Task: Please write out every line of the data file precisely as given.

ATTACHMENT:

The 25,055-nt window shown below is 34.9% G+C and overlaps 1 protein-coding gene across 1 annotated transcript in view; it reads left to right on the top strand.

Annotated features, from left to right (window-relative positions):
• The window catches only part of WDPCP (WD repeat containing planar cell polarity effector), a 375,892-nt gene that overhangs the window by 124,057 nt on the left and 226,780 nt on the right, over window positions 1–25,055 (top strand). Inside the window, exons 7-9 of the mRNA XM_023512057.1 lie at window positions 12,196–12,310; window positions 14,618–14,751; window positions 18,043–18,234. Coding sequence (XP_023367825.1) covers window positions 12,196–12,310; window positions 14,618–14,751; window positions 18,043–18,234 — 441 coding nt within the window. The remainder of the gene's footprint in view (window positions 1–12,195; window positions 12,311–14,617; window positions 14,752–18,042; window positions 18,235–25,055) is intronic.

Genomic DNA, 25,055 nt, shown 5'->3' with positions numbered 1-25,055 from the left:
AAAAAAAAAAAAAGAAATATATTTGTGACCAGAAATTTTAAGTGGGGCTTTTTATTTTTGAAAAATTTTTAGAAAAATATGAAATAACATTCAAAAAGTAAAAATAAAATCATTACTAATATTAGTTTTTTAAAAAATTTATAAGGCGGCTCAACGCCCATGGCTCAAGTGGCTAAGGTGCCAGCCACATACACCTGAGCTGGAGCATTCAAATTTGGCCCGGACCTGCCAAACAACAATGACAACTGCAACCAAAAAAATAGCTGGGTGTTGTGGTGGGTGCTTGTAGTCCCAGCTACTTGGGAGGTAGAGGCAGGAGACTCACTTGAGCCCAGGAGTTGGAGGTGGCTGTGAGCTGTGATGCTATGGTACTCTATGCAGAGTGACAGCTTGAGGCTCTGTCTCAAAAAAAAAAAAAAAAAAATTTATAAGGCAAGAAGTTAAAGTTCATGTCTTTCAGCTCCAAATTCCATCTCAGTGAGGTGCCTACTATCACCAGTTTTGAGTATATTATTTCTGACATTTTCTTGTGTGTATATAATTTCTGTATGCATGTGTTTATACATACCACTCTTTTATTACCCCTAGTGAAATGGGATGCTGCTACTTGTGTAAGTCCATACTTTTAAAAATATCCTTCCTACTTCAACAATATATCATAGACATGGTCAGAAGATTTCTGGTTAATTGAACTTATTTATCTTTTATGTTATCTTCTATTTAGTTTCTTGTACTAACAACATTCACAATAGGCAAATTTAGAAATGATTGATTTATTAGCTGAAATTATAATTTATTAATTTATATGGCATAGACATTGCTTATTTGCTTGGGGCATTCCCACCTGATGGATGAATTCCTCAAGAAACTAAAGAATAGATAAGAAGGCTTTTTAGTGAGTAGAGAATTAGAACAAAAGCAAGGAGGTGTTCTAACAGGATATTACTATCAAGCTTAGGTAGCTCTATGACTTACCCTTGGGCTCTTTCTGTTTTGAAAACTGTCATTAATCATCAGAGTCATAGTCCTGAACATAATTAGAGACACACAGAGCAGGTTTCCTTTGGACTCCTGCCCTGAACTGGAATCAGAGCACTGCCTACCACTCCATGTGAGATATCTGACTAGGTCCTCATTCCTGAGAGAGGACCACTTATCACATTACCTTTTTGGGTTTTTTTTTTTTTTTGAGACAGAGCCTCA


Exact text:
The 25,055-nt window shown below is 34.9% G+C and overlaps 1 protein-coding gene across 1 annotated transcript in view; it reads left to right on the top strand.

Annotated features, from left to right (window-relative positions):
• The window catches only part of WDPCP (WD repeat containing planar cell polarity effector), a 375,892-nt gene that overhangs the window by 124,057 nt on the left and 226,780 nt on the right, over window positions 1–25,055 (top strand). Inside the window, exons 7-9 of the mRNA XM_023512057.1 lie at window positions 12,196–12,310; window positions 14,618–14,751; window positions 18,043–18,234. Coding sequence (XP_023367825.1) covers window positions 12,196–12,310; window positions 14,618–14,751; window positions 18,043–18,234 — 441 coding nt within the window. The remainder of the gene's footprint in view (window positions 1–12,195; window positions 12,311–14,617; window positions 14,752–18,042; window positions 18,235–25,055) is intronic.

Genomic DNA, 25,055 nt, shown 5'->3' with positions numbered 1-25,055 from the left:
AAAAAAAAAAAAAGAAATATATTTGTGACCAGAAATTTTAAGTGGGGCTTTTTATTTTTGAAAAATTTTTAGAAAAATATGAAATAACATTCAAAAAGTAAAAATAAAATCATTACTAATATTAGTTTTTTAAAAAATTTATAAGGCGGCTCAACGCCCATGGCTCAAGTGGCTAAGGTGCCAGCCACATACACCTGAGCTGGAGCATTCAAATTTGGCCCGGACCTGCCAAACAACAATGACAACTGCAACCAAAAAAATAGCTGGGTGTTGTGGTGGGTGCTTGTAGTCCCAGCTACTTGGGAGGTAGAGGCAGGAGACTCACTTGAGCCCAGGAGTTGGAGGTGGCTGTGAGCTGTGATGCTATGGTACTCTATGCAGAGTGACAGCTTGAGGCTCTGTCTCAAAAAAAAAAAAAAAAAAATTTATAAGGCAAGAAGTTAAAGTTCATGTCTTTCAGCTCCAAATTCCATCTCAGTGAGGTGCCTACTATCACCAGTTTTGAGTATATTATTTCTGACATTTTCTTGTGTGTATATAATTTCTGTATGCATGTGTTTATACATACCACTCTTTTATTACCCCTAGTGAAATGGGATGCTGCTACTTGTGTAAGTCCATACTTTTAAAAATATCCTTCCTACTTCAACAATATATCATAGACATGGTCAGAAGATTTCTGGTTAATTGAACTTATTTATCTTTTATGTTATCTTCTATTTAGTTTCTTGTACTAACAACATTCACAATAGGCAAATTTAGAAATGATTGATTTATTAGCTGAAATTATAATTTATTAATTTATATGGCATAGACATTGCTTATTTGCTTGGGGCATTCCCACCTGATGGATGAATTCCTCAAGAAACTAAAGAATAGATAAGAAGGCTTTTTAGTGAGTAGAGAATTAGAACAAAAGCAAGGAGGTGTTCTAACAGGATATTACTATCAAGCTTAGGTAGCTCTATGACTTACCCTTGGGCTCTTTCTGTTTTGAAAACTGTCATTAATCATCAGAGTCATAGTCCTGAACATAATTAGAGACACACAGAGCAGGTTTCCTTTGGACTCCTGCCCTGAACTGGAATCAGAGCACTGCCTACCACTCCATGTGAGATATCTGACTAGGTCCTCATTCCTGAGAGAGGACCACTTATCACATTACCTTTTTGGGTTTTTTTTTTTTTTTGAGACAGAGCCTCA